Posts: Reviews »
Matthew Zapruder. Sun Bear. Toronto: House of Anansi, 2014.
~reviewed by Christopher Doda
Don’t be put off by the exceedingly bland cover art: US poet Matthew Zapruder’s fourth collection Sun Bear contains much that warrants attention. Since his first book, Zapruder has been a poet of small moments; even when he takes on big topics, he eschews grand pronouncements in favour of a poignant ‘in,’ a moment where greater abstract forces, like politics or history, strike home on the average person.
Sun Bear finds him, in comparison to earlier collections, contemplating domestic life, [...]
Ken Babstock. On Malice. Toronto: Coach House, 2014.
~reviewed by David Swartz
There is something extraordinary about Ken Babstock’s ability to infuse, appropriate and intermingle his own voice with other poetic voices, while at the same time remaining true to his own fancy. “Perfect Distant Blue Objects,” Babstock’s poetic response to William Hazlitt’s 1822 essay “Why Distant Objects Please,” is a poem with a great deal of energy, profusion and risk taking, cutting into the metaphysical task of poetry itself (“Camera in pen. Lens”, or “We are not separated, / we are [...]
Jan Zwicky. Vittoria Colonna, Selections from the Rime Spirituali, English Texts. Erin, ON: The Porcupine’s Quill, Inc., 2014.
~reviewed by rob mclennan
The new collection Vittoria Colonna, Selections from the Rime Spirituali, “with photographs of Josep Maria Subirachs’ Passion Façade” by Robert Moody and “English Texts by Jan Zwicky,” is a curiosity. The book is made up of “ten Renaissance Italian poems” by “Vittoria Colonna, the first woman to achieve wide recognition as a poet in Renaissance Italy.” Compelling as both poet and historical figure, Vittoria Colonna was considered a rarity in [...]
Karen Enns. Ordinary Hours. London, ON: Brick Books, 2014.
~ Reviewed by Michael Greenstein
From the opening notes in “Prelude,” music plays a thematic and technical role throughout Karen Enns’ understated Ordinary Hours. “Nothing is happening. / Rachmaninoff plays in the other room / but there is nothing here.” The poem develops a series of negatives (“no” and “not”) which paradoxically create a presence through sound and sense. “Nothing” and “something” are characteristic nouns that rhyme internally with her participles. Significantly Rachmaninoff’s music appears indirectly in “the other room” where something may [...]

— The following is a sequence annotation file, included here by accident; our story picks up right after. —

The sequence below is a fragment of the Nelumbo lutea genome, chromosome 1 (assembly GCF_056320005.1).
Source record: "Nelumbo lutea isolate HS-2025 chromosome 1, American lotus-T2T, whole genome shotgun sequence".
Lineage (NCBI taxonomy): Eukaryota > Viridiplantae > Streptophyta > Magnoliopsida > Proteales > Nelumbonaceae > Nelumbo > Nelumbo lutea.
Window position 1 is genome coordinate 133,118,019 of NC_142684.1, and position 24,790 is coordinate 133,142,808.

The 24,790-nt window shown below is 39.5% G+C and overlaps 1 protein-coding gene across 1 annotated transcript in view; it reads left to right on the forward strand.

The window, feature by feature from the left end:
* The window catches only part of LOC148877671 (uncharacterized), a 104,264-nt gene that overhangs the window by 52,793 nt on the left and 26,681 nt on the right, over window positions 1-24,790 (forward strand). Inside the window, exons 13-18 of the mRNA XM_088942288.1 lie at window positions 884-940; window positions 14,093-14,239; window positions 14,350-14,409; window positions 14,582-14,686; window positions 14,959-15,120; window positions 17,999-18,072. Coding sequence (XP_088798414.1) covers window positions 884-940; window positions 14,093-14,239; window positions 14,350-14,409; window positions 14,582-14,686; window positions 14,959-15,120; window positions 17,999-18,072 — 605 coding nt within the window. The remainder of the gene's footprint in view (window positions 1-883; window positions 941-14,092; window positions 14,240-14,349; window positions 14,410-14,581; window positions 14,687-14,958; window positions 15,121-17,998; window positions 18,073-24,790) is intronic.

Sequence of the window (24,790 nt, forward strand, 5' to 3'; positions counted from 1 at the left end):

Susan Paddon. Two Tragedies in 429 Breaths. London, ON: Brick Books, 2014.
~ Reviewed by Brenda Leifso
It cannot be easy to lose a mother, and it especially cannot be easy to watch a mother die over an extended period of time. Susan Paddon’s collection, Two Tragedies in 429 Breaths, honestly and adeptly takes us through her experience of watching her mother die from a pulmonary illness – “the wings inside her / changing like a peppered moth” at the same time it reaches to compare this death with Anton Chekov’s.
The book [...]
Dennis Cooley. abecedarium. Edmonton: The University of Alberta Press, 2014.
~ Reviewed by Anita Dolman
An abecedarium traditionally shows off or teaches an alphabet through inscription or by highlighting the letters’ use, in alphabetical order, throughout a script. Dennis Cooley’s book is not an abecedarium in the same sense. What it is is a joyful, typically Cooleyan homage to the sounds and intricacies that are part of and stem from the English alphabet, and to the meanings to which they can lead.
Reading Cooley is like a hug welcoming one back to a different [...]
Len Gasparini. Mirror Image. Toronto: Guernica Editions, 2014.
~ Reviewed by Patricia Keeney
In Mirror Image, a compact and spirited collection that includes poems, a dramatic monologue, a dramatic dialogue and a short story, Guernica has produced a portrait of veteran writer Len Gasparini that is by turns droll, lyrical, wistful and artlessly attentive to craft.
The numbered sequence called “Memories of the Rockin’ Fifties” takes us back with what feels like total recall. Poem after poem gives us suicide knobs, Elvis, short-shorts, James Dean, drive-ins, Jack Kerouac, sputnik and beatnik. Classic moments caught [...]
Shoshanna Wingate. Radio Weather. Signal Editions, 2014.
~Reviewed by Emily Davidson
Shoshanna Wingate’s Radio Weather opens with an ice storm. Ignoring discussions of climate change, callers to a local radio show recount “jumping out / of windows when the doors were blocked with snow,” reflections of past weather disrupting the squall of the moment. After all, claims Wingate’s speaker, “Weather serves up memory / better than any book.”
In her debut collection, the establishing editor of Newfoundland’s Riddle Fence tips her hand early. These are memory poems, pieces concerned with what happened, what didn’t, [...]
Ella Zeltserman. Small things left behind. Edmonton: University of Alberta Press, 2014
~reviewed by Barbara Myers
It’s been more than thirty years and Ella Zeltserman is still homesick for many small things – like bouquets of tiny forest flowers sold by babushkas in the market, and an old coat lost and forgotten that she guessed “like Gogol’s, went for a stroll/along noisy Nevsky” visiting well-remembered sights and shops (“coat”). The book’s title is both ironic and exact – it was hardly a small thing for a young couple to escape with their [...]
Ed. Ryan Fitzpatrick and Jonathan Ball. Why Poetry Sucks: An Anthology of Humorous Experimental Canadian Poetry. Toronto: Insomniac Press, 2014.
~reviewed by rob mclennan
Winnipeg poet and filmmaker Jonathan Ball and Vancouver poet Ryan Fitzpatrick’s new anthology, Why Poetry Sucks: An Anthology of Humorous Experimental Canadian Poetry, was built to respond against the idea that poetry can’t be taken seriously if it is funny. At nearly three hundred pages of work by forty-three contributors, it provides an essential counterpoint to so much of the “serious work” of Canadian writing, constructed out of [...]